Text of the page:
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Criminal Mischief (06/14/2017)

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Saco River rescue arrest

LIMINGTON — Police say firefighters helped a woman who was stranded on a rock in a Maine river get safely back to shore, where she was immediately arrested on an outstanding warrant.

Police say 37-year-old Kimberly Hayford and a man became stranded on the night of June 10 after their inflatable raft was punctured by a rock in the Saco River near Limington. Firefighters coaxed the pair off the rock, allowing them to make their way back to safety.

A sheriff’s deputy took their IDs and checked for any outstanding warrants; this is standard procedure according to the department.

Hayford was wanted for not paying a $720 fine related to a conviction for operating under the influence.

Accidental shooting at MCJA

VASSALBORO - State Police are investigating the accidental shooting of an Aroostook County corrections officer that took place inside a vehicle parked at the Maine Criminal Justice Academy in Vassalboro on the evening of June 12, according to a press release from Maine Department of Public Safety spokesperson Stephen McCausland.  

The vehicle and gun involved were privately owned. Wounded was Matthew Morrison, 33, from Mars Hill. Morrison is being treated at Maine Medical Center in Portland for a gunshot wound to the leg. 

Morrison was shot by a second correctional officer , Matthew Benger, 24, from Portland, who works for Cumberland County. The shooting took place inside a pickup truck owned by a third correctional officer – Cody Gillis, 25, of Brunswick, who also works for Cumberland County. The three men were attending the five-week basic corrections training program at the academy. The gun was owned by Gillis.

The shooting took place about 8 p.m. as the three men were leaving the academy grounds for the evening. The gun had been stored in the console of Gillis’ truck and Benger, who was a front seat passenger, was handling the 9mm handgun at the time. Morrison was sitting in the rear seat of the truck and Gillis was driving. The incident took place in the rear parking lot of the police academy complex, located off Oak Grove Road.

Morrison was taken by ambulance to MaineGeneral in Augusta and then flown by the Lifeflight helicopter to Maine Medical. He was expected to have surgery on the leg on June 13.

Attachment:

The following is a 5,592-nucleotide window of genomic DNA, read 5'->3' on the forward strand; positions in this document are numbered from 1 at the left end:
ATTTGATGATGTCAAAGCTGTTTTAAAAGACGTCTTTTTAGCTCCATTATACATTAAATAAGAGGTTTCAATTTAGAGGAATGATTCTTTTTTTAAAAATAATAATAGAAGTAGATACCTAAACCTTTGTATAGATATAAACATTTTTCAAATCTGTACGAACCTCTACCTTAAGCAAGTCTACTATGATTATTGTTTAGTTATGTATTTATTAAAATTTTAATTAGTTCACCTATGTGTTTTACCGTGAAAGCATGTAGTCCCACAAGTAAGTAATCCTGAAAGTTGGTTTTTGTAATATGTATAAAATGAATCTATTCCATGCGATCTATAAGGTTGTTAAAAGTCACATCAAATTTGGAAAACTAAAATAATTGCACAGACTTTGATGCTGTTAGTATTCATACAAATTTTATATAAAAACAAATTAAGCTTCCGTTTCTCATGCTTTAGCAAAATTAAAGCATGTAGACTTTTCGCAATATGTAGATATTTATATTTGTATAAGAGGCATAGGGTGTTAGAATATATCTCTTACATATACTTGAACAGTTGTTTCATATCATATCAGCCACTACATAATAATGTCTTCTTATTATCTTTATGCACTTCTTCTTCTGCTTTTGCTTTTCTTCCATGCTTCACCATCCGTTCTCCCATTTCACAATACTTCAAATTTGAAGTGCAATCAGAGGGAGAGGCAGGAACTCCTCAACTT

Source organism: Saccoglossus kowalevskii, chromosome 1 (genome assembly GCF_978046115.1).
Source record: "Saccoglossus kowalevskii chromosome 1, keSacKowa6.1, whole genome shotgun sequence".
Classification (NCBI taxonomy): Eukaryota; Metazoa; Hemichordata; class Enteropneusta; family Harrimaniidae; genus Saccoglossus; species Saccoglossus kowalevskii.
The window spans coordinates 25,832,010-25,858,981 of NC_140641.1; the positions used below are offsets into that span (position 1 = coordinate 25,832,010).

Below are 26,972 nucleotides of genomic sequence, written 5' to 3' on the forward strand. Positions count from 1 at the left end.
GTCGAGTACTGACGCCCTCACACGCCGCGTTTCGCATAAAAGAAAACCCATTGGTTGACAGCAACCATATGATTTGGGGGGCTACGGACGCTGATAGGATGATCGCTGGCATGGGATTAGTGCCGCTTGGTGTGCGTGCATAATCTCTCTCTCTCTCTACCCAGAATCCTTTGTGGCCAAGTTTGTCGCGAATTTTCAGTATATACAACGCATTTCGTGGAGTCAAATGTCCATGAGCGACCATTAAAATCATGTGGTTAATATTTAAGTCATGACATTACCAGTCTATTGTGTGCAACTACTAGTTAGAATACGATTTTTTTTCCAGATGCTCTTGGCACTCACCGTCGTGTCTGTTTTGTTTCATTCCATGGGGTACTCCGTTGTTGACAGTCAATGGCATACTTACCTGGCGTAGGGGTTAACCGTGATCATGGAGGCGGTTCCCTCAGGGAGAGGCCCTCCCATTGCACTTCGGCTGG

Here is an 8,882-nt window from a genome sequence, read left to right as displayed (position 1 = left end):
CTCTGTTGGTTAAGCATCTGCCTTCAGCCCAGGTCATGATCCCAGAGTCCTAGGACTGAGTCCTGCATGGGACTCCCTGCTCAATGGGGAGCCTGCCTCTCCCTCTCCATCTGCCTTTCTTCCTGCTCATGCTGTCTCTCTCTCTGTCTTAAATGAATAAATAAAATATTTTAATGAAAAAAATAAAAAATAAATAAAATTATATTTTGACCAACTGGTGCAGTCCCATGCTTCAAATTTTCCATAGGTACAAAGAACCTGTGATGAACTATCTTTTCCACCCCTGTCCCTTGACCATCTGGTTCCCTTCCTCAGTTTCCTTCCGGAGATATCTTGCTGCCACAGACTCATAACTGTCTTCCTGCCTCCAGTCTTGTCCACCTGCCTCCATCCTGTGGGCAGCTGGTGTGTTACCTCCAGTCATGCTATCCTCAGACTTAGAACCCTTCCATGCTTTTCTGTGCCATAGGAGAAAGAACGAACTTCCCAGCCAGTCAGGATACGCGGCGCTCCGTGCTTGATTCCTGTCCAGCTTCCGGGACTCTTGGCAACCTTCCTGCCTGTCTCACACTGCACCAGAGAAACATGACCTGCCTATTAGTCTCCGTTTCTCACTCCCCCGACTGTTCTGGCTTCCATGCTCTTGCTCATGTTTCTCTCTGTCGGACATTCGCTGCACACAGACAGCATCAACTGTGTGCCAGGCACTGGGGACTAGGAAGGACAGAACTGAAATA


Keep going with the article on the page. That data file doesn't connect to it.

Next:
The Director of the Academy, John Rogers, said the three officers were in the fourth week of their correctional training, which takes place during the day. The class was made up of 29 correctional officers from the county jails and the Maine correctional system. Some officers commute from home and others stay at the academy during the week. The three officers involved in the incident were staying at the academy and were leaving the campus last night on an errand.

Rogers said he will review the incident and is awaiting the final investigative report from State Police. The Kennebec County District Attorney’s Office will also be receiving a copy of that report.  

 

K9 Patrol graduates

VASSALBORO – The Maine Criminal Justice Academy has graduated the latest class in its K9 Patrol School, according to a post on the Maine State Police Facebook page.

On June 9, the 32nd K9 Patrol School held the graduation for six K9 teams that will begin work for State, Municipal, and County agencies across Maine.

Graduates are Deputy Travis Frost of the Hancock County Sheriff’s Office with K9 Finn (Belgian Malinois); Maine State Trooper Taylor Dube and K9 Odin (Belgian Malinois); Officer Travis Spencer of the Belfast Police Department with K9 Dex (Dutch Shepherd/German Shepherd Mix); Maine State Trooper Brian Hink and K9 Berry (Belgian Malinois/German Shepherd Mix); Officer Joshua Robinson of the Yarmouth Police Department and K9 Matrix (Belgian Malinois); and Officer Lucas Shirland of the Topsham Police Department and K9 Jobe (Belgian Malinois).

The K9 Patrol school takes place at the Maine Criminal Justice Academy in Vassalboro. Teams have to master obedience, tracking, evidence searches, tracking, some aggression work among other things. The training is layered and intensive, building on skills over the weeks that the troopers, deputies and police officers attend the academy.

The training isn’t only geared towards the dogs. The handlers must learn how to give the proper cues to make sure that their partner has the ability to respond properly and not respond to signals their partner may be sending unintentionally. It’s as much about controlling the handler’s behavior and cues as it is the K9 learning the commands.

During the formal ceremony, friends and family helped apply the pins to the lapels of the graduate’s uniforms. This was followed by a K9 Demonstration of many of the skills the teams learned over the 14-week Academy, including tracking, agility work, obedience, bite work, and much more. During this demonstration, Cpl. Chris Smith, one of the instructors gave the audience some behind-the-scenes information, like what each graduate’s nickname was and how it was acquired, ages of the dogs and more.

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